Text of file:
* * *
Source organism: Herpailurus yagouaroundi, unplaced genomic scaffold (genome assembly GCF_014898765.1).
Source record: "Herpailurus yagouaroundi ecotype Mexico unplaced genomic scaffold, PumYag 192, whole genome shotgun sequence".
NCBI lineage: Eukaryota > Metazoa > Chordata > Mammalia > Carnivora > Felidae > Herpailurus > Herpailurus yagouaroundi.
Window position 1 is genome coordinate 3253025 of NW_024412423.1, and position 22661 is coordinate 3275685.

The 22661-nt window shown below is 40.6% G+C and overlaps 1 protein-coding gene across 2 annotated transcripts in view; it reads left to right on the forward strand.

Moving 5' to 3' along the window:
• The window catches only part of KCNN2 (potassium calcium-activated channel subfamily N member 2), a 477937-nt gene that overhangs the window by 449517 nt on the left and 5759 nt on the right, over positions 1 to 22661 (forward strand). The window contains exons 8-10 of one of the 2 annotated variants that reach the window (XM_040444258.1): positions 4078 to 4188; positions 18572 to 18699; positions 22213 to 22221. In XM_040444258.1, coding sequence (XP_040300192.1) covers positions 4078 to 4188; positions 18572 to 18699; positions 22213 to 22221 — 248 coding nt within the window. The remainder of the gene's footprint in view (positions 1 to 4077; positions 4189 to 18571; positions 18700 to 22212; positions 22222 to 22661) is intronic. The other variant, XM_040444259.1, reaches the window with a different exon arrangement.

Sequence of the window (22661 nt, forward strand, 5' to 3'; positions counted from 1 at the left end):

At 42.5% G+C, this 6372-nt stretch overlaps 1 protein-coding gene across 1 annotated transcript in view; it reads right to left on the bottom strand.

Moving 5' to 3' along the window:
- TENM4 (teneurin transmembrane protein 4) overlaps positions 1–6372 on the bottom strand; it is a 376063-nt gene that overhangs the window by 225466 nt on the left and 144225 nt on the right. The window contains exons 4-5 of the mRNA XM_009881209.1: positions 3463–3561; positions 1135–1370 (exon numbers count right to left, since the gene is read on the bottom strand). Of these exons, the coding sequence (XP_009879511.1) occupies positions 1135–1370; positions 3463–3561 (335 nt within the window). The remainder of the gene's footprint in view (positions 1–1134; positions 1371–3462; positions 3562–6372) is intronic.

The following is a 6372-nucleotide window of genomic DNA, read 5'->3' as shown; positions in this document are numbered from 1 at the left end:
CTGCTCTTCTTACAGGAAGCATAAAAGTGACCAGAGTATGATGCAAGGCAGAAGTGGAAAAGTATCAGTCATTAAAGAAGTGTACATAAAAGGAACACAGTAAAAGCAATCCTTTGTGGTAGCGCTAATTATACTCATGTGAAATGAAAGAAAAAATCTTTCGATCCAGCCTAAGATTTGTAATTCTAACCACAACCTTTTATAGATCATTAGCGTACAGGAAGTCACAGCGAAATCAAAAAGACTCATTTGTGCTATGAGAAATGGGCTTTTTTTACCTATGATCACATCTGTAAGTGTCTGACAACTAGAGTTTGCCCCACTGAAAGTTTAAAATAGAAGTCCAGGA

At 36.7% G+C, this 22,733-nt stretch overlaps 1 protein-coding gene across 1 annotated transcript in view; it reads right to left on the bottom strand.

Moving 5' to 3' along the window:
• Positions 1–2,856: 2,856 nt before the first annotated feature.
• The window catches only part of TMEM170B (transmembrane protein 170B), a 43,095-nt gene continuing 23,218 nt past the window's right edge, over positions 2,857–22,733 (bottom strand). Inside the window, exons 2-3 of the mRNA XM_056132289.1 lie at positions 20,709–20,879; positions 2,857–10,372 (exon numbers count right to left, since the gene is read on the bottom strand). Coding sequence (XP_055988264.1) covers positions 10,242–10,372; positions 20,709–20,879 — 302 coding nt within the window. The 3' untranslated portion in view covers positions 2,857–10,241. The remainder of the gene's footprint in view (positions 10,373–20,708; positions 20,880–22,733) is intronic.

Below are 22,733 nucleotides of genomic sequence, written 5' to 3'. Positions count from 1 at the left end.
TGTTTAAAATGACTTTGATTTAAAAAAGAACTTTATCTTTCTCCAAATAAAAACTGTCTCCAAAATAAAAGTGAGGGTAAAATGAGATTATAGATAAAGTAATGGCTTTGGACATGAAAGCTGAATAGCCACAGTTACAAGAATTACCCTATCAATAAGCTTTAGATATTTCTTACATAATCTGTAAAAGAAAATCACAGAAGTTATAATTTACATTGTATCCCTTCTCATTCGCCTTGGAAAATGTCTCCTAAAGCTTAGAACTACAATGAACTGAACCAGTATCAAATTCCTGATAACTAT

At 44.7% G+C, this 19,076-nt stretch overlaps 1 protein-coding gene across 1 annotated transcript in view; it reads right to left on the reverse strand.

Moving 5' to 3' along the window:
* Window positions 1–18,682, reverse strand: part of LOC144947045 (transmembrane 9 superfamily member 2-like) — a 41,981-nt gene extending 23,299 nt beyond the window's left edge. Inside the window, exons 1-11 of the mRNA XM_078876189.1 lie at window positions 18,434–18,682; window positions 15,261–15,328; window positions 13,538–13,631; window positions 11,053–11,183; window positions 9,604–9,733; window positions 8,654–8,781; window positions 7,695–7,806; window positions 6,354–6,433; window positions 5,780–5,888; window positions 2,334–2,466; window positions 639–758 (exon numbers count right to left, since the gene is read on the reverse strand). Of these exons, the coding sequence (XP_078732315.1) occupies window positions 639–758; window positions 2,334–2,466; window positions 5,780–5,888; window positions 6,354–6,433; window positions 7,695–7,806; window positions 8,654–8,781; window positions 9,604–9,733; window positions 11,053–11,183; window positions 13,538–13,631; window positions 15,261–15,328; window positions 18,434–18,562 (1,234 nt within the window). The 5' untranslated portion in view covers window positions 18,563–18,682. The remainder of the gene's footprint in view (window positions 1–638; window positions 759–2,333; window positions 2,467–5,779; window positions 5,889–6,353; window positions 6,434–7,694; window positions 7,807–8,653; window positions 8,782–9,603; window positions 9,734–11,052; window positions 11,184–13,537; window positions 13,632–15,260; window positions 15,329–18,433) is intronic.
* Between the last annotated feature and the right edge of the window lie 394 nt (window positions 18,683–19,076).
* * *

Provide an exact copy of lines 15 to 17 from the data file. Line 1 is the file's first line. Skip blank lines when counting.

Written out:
Moving 5' to 3' along the window:
• Positions 1–2,856: 2,856 nt before the first annotated feature.
• The window catches only part of TMEM170B (transmembrane protein 170B), a 43,095-nt gene continuing 23,218 nt past the window's right edge, over positions 2,857–22,733 (bottom strand). Inside the window, exons 2-3 of the mRNA XM_056132289.1 lie at positions 20,709–20,879; positions 2,857–10,372 (exon numbers count right to left, since the gene is read on the bottom strand). Coding sequence (XP_055988264.1) covers positions 10,242–10,372; positions 20,709–20,879 — 302 coding nt within the window. The 3' untranslated portion in view covers positions 2,857–10,241. The remainder of the gene's footprint in view (positions 10,373–20,708; positions 20,880–22,733) is intronic.